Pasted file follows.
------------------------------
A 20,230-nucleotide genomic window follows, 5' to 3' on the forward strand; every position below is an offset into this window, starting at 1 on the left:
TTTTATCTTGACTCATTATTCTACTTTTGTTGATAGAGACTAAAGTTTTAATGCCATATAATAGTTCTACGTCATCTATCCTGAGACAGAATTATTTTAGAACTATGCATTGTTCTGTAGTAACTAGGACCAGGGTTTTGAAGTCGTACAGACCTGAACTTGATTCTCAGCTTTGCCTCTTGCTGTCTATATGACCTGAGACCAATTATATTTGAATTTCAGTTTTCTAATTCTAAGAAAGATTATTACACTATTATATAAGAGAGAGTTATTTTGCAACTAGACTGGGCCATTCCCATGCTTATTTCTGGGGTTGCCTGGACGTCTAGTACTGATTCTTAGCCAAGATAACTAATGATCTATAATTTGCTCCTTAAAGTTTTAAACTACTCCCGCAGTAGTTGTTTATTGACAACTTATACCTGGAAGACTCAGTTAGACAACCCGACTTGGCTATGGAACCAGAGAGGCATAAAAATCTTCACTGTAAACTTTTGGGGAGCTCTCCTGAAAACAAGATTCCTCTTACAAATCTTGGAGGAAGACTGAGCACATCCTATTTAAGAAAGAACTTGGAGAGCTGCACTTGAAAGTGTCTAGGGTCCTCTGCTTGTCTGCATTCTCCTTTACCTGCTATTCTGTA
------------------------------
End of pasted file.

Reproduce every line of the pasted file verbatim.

A 20,230-nucleotide genomic window follows, 5' to 3' on the forward strand; every position below is an offset into this window, starting at 1 on the left:
TTTTATCTTGACTCATTATTCTACTTTTGTTGATAGAGACTAAAGTTTTAATGCCATATAATAGTTCTACGTCATCTATCCTGAGACAGAATTATTTTAGAACTATGCATTGTTCTGTAGTAACTAGGACCAGGGTTTTGAAGTCGTACAGACCTGAACTTGATTCTCAGCTTTGCCTCTTGCTGTCTATATGACCTGAGACCAATTATATTTGAATTTCAGTTTTCTAATTCTAAGAAAGATTATTACACTATTATATAAGAGAGAGTTATTTTGCAACTAGACTGGGCCATTCCCATGCTTATTTCTGGGGTTGCCTGGACGTCTAGTACTGATTCTTAGCCAAGATAACTAATGATCTATAATTTGCTCCTTAAAGTTTTAAACTACTCCCGCAGTAGTTGTTTATTGACAACTTATACCTGGAAGACTCAGTTAGACAACCCGACTTGGCTATGGAACCAGAGAGGCATAAAAATCTTCACTGTAAACTTTTGGGGAGCTCTCCTGAAAACAAGATTCCTCTTACAAATCTTGGAGGAAGACTGAGCACATCCTATTTAAGAAAGAACTTGGAGAGCTGCACTTGAAAGTGTCTAGGGTCCTCTGCTTGTCTGCATTCTCCTTTACCTGCTATTCTGTA